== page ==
What I found in my 13 days of racing TABR15 was an average of $53.09USD spent per day on food. That is a little more than what I expected and more than some of the racers I polled from TABR14. It is important to point out that I am not a little man and not once did I deny myself food during the race. I ate all I wanted and still lost 10lbs in 13 days.


Depending on your willingness to rough it, where you choose to sleep can have a great effect on what it costs you. TABR15 finisher Adam Kazilsky camped out along the road or in parks almost every night. I asked him about his sleeping expenses and he said he spent $84- one $80 hotel stay for his birthday and a $4 day pass at a park. In my opinion, that is the low end of the scale. I know there were others that spent almost, if not every, night in a hotel. Depending on how many days you take for the race, that expense could add up quickly.

My lodging expenses for TABR15 were $437.63USD which was $72.94/stay (6 nights in real beds), or $33.66/day averaged out over my 13 days. An interesting point is that my lodging expenses were $0 for the first five days. My 6 hotel nights were in my last 8 days.


So, totaling it all up? My expenses were mine. Everybody’s are different. In total, during the race, I spent $1260.42 over 13 days, or $96.96/day.

Had I continued on in the race, I would have had to have spent more on tires and tubes. Food expenses likely would have remained about the same. Lodging is sooooo easy to spend money on. I would have likely spent more on hotels had I carried on.


In the end, I would say that an in-race average dollar/day figure of $100 is a good budget to shoot for in preparation. If you can do better than that during the race then you are golden. Many of the 2014 racers I spoke with planned on less. That was not the case for me. Don’t forget that these figures are during the race! Race registration, travel, SPOT tracker rental, fee, pre-race/post-race meals and hotels all add up too. Overall expenses could be anywhere form $3000 to $5000, depending on your particular circumstances and choices. To some that is a lot and others it isn’t. For me, it’s not about the money. I have to have it to race, but the race is an adventure. An experience that you will never forget. That is priceless.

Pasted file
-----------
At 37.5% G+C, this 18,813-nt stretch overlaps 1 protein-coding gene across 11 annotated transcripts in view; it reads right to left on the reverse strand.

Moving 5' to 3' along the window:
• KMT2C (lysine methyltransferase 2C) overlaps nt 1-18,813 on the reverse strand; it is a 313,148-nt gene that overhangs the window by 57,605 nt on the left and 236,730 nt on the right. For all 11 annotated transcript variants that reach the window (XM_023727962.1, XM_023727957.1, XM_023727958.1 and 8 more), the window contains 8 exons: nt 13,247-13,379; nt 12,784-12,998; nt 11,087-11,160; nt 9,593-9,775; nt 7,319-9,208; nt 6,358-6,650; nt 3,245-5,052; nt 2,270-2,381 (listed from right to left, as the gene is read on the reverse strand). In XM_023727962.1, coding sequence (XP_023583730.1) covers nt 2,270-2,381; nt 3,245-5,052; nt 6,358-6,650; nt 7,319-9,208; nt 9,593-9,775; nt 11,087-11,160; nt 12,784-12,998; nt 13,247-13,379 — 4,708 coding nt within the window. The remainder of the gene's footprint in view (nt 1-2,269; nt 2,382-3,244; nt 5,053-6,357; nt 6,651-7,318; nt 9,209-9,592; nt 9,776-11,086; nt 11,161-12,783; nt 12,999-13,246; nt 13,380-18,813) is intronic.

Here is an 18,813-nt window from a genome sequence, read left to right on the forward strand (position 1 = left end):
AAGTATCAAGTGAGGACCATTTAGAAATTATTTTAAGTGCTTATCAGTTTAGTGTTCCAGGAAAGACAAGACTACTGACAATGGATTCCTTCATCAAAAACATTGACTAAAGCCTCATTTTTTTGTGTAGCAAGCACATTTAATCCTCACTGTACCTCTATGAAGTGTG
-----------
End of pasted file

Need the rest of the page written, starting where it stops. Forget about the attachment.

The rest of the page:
Posted in Races, TABR15, Trip Preparations | Leave a comment

Many lessons were learned from TABR15


In the aftermath of TABR15, I did  very little licking my wounds. I think I got all that out during the race and the day I spent alone in the Super 8 in Cañon City waiting on Jeneen to pick me up. Instead, I went straight to planning for another shot. You see, I believe that I didn’t fail, I just found one way to do it wrong. I have resolved to make 2016 a victorious and satisfying year in the saddle.

As for events, my calendar will look very similar to last year. The cornerstone will be TABR16 in June. I also have unfinished business with Trans Iowa V12 in April. Outside of those, I am sure I will do the OT100MTB in October or November as well as a smattering of gravel and road centuries.